“Not allowing yourself to throw 10-12-15 extra pitches when you don’t need to and that will get you deeper into games.”

Before start No. 4, the Nationals decided to give Gray extra rest, so he waited two extra days to take the mound, rather than go in Sunday’s series finale with the San Francisco Giants.

Gray was efficient early against the Miami Marlins on a cold, rainy night in Nationals Park, completing three scoreless on just 42 pitches, and working around two hits and one walk, with five Ks from 12 hitters faced.

In the top of the fourth, however, Gray struggled, giving up a leadoff walk to Jesús Sánchez, a one-out single by Garrett Cooper, and then a three-run home run to right, by Joey Wendle, which put the Marlins up 3-0 on Gray and the Nationals.

Gray retired the Marlins in order in a 13-pitch fifth, after the Nationals got on the board with a run in the bottom of the fourth, and he picked up two Ks, for nine total from 22 batters on 78 overall pitches.

Gray retired the Marlins in order in the fifth, after his teammates put a run up in the bottom of the fourth, and he picked up two Ks, for nine total from 22 batters.

In the sixth, the starter put two on, picked up his 10th K (from 26 batters faced), but then gave up a two-out line drive toward short by Jacob Stallings with two on, and the 4th run allowed scored when it went off Alcides Escobar’s glove on a leaping attempt, 4-1.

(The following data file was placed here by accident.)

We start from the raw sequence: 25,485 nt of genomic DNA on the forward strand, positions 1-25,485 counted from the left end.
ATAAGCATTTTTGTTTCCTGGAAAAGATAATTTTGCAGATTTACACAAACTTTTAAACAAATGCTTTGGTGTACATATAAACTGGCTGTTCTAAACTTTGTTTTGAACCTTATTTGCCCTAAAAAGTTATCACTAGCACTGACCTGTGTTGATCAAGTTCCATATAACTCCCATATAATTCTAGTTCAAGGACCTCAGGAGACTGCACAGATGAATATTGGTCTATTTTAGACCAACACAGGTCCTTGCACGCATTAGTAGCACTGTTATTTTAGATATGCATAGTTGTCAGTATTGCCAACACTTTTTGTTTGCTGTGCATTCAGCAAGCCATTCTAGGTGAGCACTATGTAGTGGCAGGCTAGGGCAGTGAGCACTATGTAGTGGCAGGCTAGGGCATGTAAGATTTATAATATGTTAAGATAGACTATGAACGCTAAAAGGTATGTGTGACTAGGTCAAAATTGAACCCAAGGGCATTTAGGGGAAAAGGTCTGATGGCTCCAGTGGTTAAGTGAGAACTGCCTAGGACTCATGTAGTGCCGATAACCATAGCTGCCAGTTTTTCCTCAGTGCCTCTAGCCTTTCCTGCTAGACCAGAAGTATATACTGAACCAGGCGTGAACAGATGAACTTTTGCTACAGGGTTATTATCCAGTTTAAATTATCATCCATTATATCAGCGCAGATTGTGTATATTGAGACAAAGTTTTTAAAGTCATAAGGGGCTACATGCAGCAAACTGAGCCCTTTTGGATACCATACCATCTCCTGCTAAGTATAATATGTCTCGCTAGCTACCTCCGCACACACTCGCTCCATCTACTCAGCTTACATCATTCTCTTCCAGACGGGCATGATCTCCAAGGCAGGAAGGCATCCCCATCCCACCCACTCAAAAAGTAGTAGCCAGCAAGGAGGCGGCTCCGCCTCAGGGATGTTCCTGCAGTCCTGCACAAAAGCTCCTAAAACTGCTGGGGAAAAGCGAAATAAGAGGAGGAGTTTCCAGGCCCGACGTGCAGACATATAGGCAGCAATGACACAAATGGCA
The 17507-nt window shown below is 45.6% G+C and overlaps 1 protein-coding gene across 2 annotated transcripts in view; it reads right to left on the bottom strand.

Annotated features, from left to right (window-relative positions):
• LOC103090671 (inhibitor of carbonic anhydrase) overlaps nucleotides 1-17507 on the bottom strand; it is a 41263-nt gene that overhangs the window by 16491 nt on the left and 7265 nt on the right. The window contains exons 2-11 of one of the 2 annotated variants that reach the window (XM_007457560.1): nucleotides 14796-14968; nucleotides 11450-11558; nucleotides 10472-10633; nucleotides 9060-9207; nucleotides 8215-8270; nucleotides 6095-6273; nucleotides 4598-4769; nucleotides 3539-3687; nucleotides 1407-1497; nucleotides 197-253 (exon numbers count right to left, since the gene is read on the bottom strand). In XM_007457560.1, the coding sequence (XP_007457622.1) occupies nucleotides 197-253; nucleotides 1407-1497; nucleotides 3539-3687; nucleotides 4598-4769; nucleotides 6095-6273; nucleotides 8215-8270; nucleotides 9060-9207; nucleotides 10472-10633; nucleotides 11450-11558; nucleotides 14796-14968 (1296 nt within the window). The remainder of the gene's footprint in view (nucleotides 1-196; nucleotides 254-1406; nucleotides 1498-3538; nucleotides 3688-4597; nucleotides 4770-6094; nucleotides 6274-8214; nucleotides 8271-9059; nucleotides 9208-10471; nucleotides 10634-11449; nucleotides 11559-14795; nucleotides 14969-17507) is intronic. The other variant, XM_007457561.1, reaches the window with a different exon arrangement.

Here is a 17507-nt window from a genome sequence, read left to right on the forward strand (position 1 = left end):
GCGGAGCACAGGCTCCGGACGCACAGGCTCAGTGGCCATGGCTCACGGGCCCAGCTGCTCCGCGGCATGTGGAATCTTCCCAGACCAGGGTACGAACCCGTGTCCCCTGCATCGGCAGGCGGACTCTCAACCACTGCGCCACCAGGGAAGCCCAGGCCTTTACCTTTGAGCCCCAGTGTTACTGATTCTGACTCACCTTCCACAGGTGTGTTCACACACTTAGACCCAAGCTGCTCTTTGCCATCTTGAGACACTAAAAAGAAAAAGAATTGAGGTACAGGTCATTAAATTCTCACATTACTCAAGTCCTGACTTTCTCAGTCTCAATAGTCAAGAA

Josiah Gray’s Line: 5.2 IP, 7 H, 4 R, 4 ER, 3 BB, 10 ks, 1 HR, 98 P, 66 S, 4/2 GO/FO.

“Josiah threw the ball well,” Martinez said after what ended up a 5-2 loss. “It was really one pitch, the walk, and one pitch from having a really good outing. But I thought he threw the ball well. He came out that last inning, he had 98 pitches when we took him out, but he was still throwing 94, making decent pitches, should have been out of that inning on that ball to Escobar, but I thought he threw the ball really well.”

“He was throwing strikes with all his pitches,” Martinez added. “Fastball, breaking balls ... breaking ball was sharp today and he used it very well, him and Keibert had a good game plan going in today. But like I said, he had that one inning where he walked [Sánchez], and one bad pitch — he tried to throw a slider, it didn’t really do much, Wendle hit it for a home run, but he came back and like I said, a lot of weak contact, and threw the ball well.”

Gray said his success, “... was a product of having good command tonight, but going out there and wanting to attack those guys knowing their approaches and things like that, but first time through was great in terms of first-pitch strike, things like that, and just look to build on that for the next outing.”

What did he do, and how did the extra couple days’ rest impact Gray in the outing?

“I just took it as just normal rest, so didn’t really try to change too many things,” Gray said, “got off the mound a little bit Saturday, but tried to keep the routine as normal as possible.”

“We saw it tonight,” Martinez told reporters. “He was 94-95, throwing the ball well, breaking ball was sharp. Everything was sharp today, so for me I want him to look back on this and build on it, but he threw the ball really well, and he got up to 98 pitches, which is the most this year, with ease. We watched him, he wasn’t laboring, he was 94 [MPH], you know, when we took him out, so we’ll build off of that start.”